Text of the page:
The Banking Act does not prohibit Japanese banks from engaging in cross-border activities in accordance with applicable foreign law. However, it prohibits foreign banks from engaging in banking business in Japan without establishing a branch and obtaining a license from the FSA. A foreign bank can engage in cross-border activities from outside Japan if it establishes a branch or subsidiary in Japan to perform agency activities for the foreign bank under an authorisation for those foreign bank agency activities from the FSA.
Yes, cross-border activity is permissible. Where the local credit institution is desirous of engaging in cross-border activity in another EU Member State or EEA State, it shall notify the MFSA in accordance with the European Passport Rights for Credit Institutions Regulations (S.L. 371.11). The Maltese credit institution may exercise its passporting rights under the freedom of establishment and freedom of services regime, as explained below. In any event, the activities that may be carried out in the host EU/EEA State by a Maltese credit institution in exercise of a European passport right shall be limited to the activities it is authorised to undertake in Malta.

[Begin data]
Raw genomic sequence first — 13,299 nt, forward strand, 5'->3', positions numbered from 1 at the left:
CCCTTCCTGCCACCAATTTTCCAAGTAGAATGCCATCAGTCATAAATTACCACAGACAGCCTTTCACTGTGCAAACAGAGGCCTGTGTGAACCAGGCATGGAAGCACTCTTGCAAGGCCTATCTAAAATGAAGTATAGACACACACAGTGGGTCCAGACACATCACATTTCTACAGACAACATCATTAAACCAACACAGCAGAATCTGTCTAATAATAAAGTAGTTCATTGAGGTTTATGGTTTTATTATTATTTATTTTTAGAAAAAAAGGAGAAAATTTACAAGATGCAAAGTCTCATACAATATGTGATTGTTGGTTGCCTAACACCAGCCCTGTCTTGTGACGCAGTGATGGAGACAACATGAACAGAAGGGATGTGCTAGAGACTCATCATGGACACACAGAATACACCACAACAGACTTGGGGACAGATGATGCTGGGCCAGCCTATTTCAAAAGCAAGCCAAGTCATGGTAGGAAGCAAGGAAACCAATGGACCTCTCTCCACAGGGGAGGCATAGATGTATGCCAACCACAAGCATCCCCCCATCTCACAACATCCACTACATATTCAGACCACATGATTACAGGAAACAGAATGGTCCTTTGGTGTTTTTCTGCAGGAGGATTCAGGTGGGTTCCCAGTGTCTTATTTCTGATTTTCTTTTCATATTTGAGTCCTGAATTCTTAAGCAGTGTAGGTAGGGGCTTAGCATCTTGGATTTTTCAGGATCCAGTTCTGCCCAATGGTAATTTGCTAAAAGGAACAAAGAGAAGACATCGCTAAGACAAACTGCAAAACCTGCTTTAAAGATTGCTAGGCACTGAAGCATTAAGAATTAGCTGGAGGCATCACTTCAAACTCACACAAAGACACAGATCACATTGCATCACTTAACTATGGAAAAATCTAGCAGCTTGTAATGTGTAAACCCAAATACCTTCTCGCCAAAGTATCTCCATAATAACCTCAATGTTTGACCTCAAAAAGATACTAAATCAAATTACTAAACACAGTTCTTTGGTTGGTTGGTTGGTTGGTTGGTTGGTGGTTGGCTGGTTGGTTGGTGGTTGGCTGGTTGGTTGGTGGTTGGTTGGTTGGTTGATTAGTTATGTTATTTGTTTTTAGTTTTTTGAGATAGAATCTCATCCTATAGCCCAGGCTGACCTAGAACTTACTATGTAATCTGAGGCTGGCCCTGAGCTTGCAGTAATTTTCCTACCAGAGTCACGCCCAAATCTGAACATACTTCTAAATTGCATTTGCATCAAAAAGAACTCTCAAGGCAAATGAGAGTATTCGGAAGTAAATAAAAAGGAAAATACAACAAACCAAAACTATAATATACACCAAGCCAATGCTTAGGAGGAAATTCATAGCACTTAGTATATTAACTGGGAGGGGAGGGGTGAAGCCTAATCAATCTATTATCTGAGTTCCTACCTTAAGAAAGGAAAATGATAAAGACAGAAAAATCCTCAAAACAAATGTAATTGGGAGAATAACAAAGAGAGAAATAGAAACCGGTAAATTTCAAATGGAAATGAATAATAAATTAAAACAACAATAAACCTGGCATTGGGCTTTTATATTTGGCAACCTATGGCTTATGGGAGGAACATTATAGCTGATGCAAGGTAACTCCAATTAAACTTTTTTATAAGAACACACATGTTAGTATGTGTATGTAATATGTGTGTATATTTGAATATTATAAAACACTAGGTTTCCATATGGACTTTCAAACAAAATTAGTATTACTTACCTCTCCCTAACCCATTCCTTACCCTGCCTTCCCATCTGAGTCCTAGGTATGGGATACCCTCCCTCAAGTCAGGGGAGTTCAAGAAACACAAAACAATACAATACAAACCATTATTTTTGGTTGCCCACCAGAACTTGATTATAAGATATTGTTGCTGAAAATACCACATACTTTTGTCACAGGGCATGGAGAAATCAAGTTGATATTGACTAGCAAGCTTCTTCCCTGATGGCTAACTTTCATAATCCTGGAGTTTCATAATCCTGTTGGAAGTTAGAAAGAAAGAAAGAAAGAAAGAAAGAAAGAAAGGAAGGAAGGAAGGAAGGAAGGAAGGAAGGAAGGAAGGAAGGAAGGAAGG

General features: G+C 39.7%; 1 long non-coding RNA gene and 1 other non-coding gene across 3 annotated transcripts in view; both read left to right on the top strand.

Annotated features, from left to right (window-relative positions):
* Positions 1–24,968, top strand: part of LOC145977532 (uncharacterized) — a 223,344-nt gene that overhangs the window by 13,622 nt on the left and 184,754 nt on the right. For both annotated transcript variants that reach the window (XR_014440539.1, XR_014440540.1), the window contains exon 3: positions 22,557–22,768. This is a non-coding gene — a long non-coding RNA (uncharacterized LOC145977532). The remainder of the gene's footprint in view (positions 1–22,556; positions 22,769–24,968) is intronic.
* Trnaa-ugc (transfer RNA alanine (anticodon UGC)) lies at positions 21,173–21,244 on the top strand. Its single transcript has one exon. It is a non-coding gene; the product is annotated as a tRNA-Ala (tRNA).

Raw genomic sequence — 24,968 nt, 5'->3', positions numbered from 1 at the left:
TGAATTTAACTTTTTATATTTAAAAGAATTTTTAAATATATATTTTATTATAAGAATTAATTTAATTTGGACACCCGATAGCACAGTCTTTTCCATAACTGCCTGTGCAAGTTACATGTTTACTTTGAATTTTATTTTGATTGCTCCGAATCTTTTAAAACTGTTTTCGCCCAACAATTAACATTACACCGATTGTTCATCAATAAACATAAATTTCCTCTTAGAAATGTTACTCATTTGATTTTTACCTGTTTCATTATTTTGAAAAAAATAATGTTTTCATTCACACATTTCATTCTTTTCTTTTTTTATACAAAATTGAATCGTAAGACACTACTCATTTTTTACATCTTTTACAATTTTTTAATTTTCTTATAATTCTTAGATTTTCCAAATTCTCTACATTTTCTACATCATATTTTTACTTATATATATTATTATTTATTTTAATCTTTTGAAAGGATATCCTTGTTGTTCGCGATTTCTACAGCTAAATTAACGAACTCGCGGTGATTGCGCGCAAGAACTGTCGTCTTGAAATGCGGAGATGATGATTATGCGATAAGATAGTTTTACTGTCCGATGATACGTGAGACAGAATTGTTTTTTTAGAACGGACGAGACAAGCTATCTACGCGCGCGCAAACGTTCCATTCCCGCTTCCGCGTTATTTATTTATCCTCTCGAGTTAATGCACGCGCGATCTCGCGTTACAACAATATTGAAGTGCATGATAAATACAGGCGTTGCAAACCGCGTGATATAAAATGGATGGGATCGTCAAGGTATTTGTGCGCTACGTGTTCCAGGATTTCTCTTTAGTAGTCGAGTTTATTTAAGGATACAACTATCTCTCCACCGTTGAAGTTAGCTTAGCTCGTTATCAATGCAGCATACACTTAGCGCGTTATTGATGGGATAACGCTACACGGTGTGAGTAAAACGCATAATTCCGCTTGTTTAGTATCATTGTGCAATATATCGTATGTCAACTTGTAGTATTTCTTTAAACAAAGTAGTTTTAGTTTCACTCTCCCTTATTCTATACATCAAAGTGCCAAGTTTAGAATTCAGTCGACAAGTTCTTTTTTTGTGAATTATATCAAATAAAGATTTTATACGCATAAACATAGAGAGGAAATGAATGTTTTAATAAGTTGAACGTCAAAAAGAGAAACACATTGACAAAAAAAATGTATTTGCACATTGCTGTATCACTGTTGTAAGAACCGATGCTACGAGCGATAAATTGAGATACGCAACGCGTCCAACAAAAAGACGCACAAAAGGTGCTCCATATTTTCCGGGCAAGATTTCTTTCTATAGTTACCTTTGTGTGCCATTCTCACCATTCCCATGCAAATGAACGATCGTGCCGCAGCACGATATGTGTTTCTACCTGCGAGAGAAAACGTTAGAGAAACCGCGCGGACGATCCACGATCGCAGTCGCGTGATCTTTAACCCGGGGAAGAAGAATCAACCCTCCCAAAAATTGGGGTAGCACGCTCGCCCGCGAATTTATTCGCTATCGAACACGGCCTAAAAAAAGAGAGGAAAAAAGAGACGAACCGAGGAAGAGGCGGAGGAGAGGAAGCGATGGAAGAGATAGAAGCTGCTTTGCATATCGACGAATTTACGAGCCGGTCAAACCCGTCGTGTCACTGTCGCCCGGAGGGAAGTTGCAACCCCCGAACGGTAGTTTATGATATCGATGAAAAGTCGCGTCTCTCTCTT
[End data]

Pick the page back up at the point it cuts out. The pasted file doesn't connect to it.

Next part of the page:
Freedom of establishment
A Maltese credit institution wishing to exercise a European passport right to establish a branch in another EU/EEA State shall provide the MFSA with a branch passport notification to establish a branch in another Member State, which shall contain (a) the EU/EEA State within the territory of which the Maltese credit institution plans to establish a branch; (b) a programme of operations identifying, inter alia, the activities which it seeks to carry out through the branch; (c) the address of the proposed branch from where documents may be obtained; and (d) the proposed organisational structure of the branch and the names of the proposed managers. Within three months of receiving a branch passport notification, the MFSA shall give a notice to the European regulatory authority of the host EU/EEA State. A branch of a Maltese credit institution shall not be established and commence its activities in the host EU/EEA State unless (a) the Maltese credit institution has received a communication from the European regulatory authority acknowledging its establishment in the host EU/EEA Member State and, if necessary, indicating any applicable conditions in the interests of the general good; or (b) two months have elapsed from the date of receipt of the notice referred to earlier, and no communication has been received from the European regulatory authority.